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WB's 'Family Affair' not as soft as original

Monday, July 15, 2002

By Rob Owen, Post-Gazette TV Editor

PASADENA, CALIF. -- Maybe The WB just wanted to be in the Buffy business again. A year after losing "Buffy the Vampire Slayer" to UPN, The WB has another character named Buffy on its schedule in a remake of the '60s sitcom "Family Affair," the story of orphaned 6-year-old twins Buffy and Jody, who go with their teen-age sister to live with their bachelor uncle and his prickly British servant, Mr. French.

Starring in the new “Family Affiair,” are, from left, rear: Tim Curry, Caitlin Wachs, Gary Cole; front: Sasha Pieterse and Luke Benward as Jody, who subsequently will be played by Jimmy Pinchak. (Scott Humbert/The WB)

The remake, airing at 8 p.m. Thursdays this fall, retains the same theme song and kaleidoscope opening credits, and builds laughs on Tim Curry as a more erudite Mr. French. When Uncle Bill (Gary Cole) asks how his latest girlfriend took to the children, French replies, "Like a duck to lava."

Though he's well-suited to the role, Curry didn't jump at the chance to work with kids. "Well, children," he said. "I like them with black bean sauce. "Kidding aside, Curry said he has a good relationship with the child actors playing Buffy and Jody, but he deliberately keeps a distance from them.

"I think it's important to not just how we relate in the show but to the working relationship," he said. "I want to let them know from the beginning that this is work and I don't always have time to be jolly Uncle Tim because it's a big ol' role and it's an exhausting schedule. We get on fine, but it's partly strategy.

"Curry said he likes the comedy of humiliation that befalls French at the hands of the twins. "The comedy comes from the fact that they're really foreign animals to him. He has no experience with them; he doesn't like them particularly, and he's never been asked to interact with children," he said. "The longer that separation takes place, the funnier it's going to be ... It keeps options for comedy open. They get to torture me and I get to torture them, basically."

Executive producer Bob Young said the original "Family Affair" was softer and sweeter than this remake.

"That's not to say we are doing an edgy show here, but we are doing a show in 2002," Young said. "It's not an homage -- it's a re-creation of the situation."

'Sopranos' and HBO

It's been a while -- a LONG while -- but "The Sopranos" will return to HBO in September. Just don't mention how long they've been away to any of the cast members.

"There's not a day goes by where I haven't had 10 people come up to me and say 'Where is the show?' " said actress Lorraine Bracco, who plays Dr. Melfi. "You know, you're going to watch it if you want to watch it. I don't think it matters. Is it so bad that you had to wait an extra couple of months or something?"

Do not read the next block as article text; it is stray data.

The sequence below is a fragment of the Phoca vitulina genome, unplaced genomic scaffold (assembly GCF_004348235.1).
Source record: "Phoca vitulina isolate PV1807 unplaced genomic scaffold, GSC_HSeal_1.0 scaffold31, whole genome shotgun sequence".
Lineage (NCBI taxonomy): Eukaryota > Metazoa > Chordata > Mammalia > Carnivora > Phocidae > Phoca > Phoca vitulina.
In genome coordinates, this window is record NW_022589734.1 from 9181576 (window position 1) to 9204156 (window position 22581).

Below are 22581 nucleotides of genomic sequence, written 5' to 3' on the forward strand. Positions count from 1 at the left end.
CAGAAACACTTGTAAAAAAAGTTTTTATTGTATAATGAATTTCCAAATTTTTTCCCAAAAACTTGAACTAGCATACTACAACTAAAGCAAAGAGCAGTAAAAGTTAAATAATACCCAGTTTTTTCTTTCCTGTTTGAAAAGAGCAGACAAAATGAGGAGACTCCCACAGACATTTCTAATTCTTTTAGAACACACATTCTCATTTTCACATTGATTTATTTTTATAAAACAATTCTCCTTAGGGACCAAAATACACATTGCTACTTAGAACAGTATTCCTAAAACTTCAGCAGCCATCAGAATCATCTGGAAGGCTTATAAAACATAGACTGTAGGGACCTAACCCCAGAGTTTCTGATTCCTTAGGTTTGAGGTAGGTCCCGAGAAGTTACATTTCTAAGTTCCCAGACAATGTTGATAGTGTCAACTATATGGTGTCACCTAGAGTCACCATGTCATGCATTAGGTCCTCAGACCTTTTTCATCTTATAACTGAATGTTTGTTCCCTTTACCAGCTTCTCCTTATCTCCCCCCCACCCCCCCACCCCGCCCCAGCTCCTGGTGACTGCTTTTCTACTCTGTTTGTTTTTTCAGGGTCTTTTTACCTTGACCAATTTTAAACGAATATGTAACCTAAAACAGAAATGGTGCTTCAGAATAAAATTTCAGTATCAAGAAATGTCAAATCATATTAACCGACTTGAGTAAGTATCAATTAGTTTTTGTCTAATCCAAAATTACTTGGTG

"It's like we have to apologize because we take the time and spend the money and the effort to do a really good job," said series creator David Chase. "I don't get it."

I do. Actors and producers live in a rarefied world where their art takes precedence, but viewers are conditioned to expect new episodes after no more than six months, let alone the 16 months that will have elapsed between the third season finale and the fourth season premiere at 9 p.m. Sept. 15. The delay doesn't bother me, but I can certainly understand why some viewers are miffed. It goes against expectations.

In addition to getting more prep time, a perk of working for HBO, "The Sopranos" also takes more time to shoot because each episode clocks in at about 55 minutes. Dramas on the broadcast networks, after time is taken out for commercials, run only 42 minutes.

"That amount of screen time means we're shooting 10 or 11 days for an episode," as opposed to the seven or eight days on a network show, Chase said.

When the series returns, fans will need to appreciate it, because the show may conclude after the fifth season, likely to premiere in September 2004. HBO could continue the show without Chase, but star James Gandolfini said he won't continue without Chase.

"I started with him and I'd like to finish with him," Gandolfini said.

"I second that," Bracco added.

The end of the series might not be the end of the story. Chase said he'd be open to making a "Sopranos" movie.

The new season is set in fall 2002 and directly addresses the terrorist attacks of last September. In one clip shown, one of Tony Soprano's henchmen comments that "Quasimodo predicted it all."

"Nostradamus," Tony says, correcting him.

Chase, as usual, was tight-lipped on specifics of the new season, particularly whether the Russian mobster who disappeared in New Jersey's Pine Barrens will re-emerge. But he did give the season a theme.

"If season one was about Tony and his mother ... and season two, to a certain extent, was Tony and his sister, season three was deliberately about Tony and Carmela as parents. This year focuses on Tony and Carmela as a couple, on their marriage."

Chase was more willing to talk about "The Sopranos" that might have been. Because he thought the show wouldn't last beyond a season, he originally imagined it ending with Tony's mother dying before he could move her into a nursing home. After the series got picked up, Chase had season three plans for Tony's mom, played by the late Nancy Marchand.